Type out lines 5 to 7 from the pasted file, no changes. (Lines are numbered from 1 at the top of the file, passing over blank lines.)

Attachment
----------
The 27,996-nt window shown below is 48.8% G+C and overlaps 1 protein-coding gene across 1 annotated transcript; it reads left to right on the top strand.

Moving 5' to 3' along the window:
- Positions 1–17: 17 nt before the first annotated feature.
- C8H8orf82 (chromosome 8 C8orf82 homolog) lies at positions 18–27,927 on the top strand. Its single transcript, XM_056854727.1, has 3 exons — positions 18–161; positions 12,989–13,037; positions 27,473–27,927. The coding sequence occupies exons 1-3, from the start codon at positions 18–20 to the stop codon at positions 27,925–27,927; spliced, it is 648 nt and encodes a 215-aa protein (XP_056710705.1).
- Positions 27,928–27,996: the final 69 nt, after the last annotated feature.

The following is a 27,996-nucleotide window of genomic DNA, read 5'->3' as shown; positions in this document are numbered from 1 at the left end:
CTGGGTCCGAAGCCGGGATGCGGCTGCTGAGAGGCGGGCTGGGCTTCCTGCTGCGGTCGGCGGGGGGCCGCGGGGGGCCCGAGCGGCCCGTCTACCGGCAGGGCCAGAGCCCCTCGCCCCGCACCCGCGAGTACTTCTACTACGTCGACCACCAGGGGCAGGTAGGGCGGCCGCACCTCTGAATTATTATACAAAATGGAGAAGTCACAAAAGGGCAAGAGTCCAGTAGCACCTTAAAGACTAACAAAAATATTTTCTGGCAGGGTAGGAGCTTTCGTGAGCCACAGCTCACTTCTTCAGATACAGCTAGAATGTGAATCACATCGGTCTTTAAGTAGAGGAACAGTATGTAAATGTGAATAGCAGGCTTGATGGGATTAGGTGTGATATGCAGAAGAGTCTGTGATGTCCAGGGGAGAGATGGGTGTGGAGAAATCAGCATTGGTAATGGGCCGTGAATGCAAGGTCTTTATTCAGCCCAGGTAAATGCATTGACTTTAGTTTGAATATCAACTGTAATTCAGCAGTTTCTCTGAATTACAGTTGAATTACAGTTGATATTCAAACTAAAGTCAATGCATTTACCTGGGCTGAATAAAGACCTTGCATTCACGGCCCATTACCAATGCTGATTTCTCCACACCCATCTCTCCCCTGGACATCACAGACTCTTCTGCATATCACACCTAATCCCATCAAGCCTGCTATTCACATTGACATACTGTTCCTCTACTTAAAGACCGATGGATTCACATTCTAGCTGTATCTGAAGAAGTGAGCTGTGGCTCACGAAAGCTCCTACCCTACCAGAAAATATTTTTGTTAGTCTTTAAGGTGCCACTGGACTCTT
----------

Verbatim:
- Positions 27,928–27,996: the final 69 nt, after the last annotated feature.

The following is a 27,996-nucleotide window of genomic DNA, read 5'->3' as shown; positions in this document are numbered from 1 at the left end:
CTGGGTCCGAAGCCGGGATGCGGCTGCTGAGAGGCGGGCTGGGCTTCCTGCTGCGGTCGGCGGGGGGCCGCGGGGGGCCCGAGCGGCCCGTCTACCGGCAGGGCCAGAGCCCCTCGCCCCGCACCCGCGAGTACTTCTACTACGTCGACCACCAGGGGCAGGTAGGGCGGCCGCACCTCTGAATTATTATACAAAATGGAGAAGTCACAAAAGGGCAAGAGTCCAGTAGCACCTTAAAGACTAACAAAAATATTTTCTGGCAGGGTAGGAGCTTTCGTGAGCCACAGCTCACTTCTTCAGATACAGCTAGAATGTGAATCACATCGGTCTTTAAGTAGAGGAACAGTATGTAAATGTGAATAGCAGGCTTGATGGGATTAGGTGTGATATGCAGAAGAGTCTGTGATGTCCAGGGGAGAGATGGGTGTGGAGAAATCAGCATTGGTAATGGGCCGTGAATGCAAGGTCTTTATTCAGCCCAGGTAAATGCATTGACTTTAGTTTGAATATCAACTGTAATTCAGCAGTTTCTCTGAATTACAGTTGAATTACAGTTGATATTCAAACTAAAGTCAATGCATTTACCTGGGCTGAATAAAGACCTTGCATTCACGGCCCATTACCAATGCTGATTTCTCCACACCCATCTCTCCCCTGGACATCACAGACTCTTCTGCATATCACACCTAATCCCATCAAGCCTGCTATTCACATTGACATACTGTTCCTCTACTTAAAGACCGATGGATTCACATTCTAGCTGTATCTGAAGAAGTGAGCTGTGGCTCACGAAAGCTCCTACCCTACCAGAAAATATTTTTGTTAGTCTTTAAGGTGCCACTGGACTCTT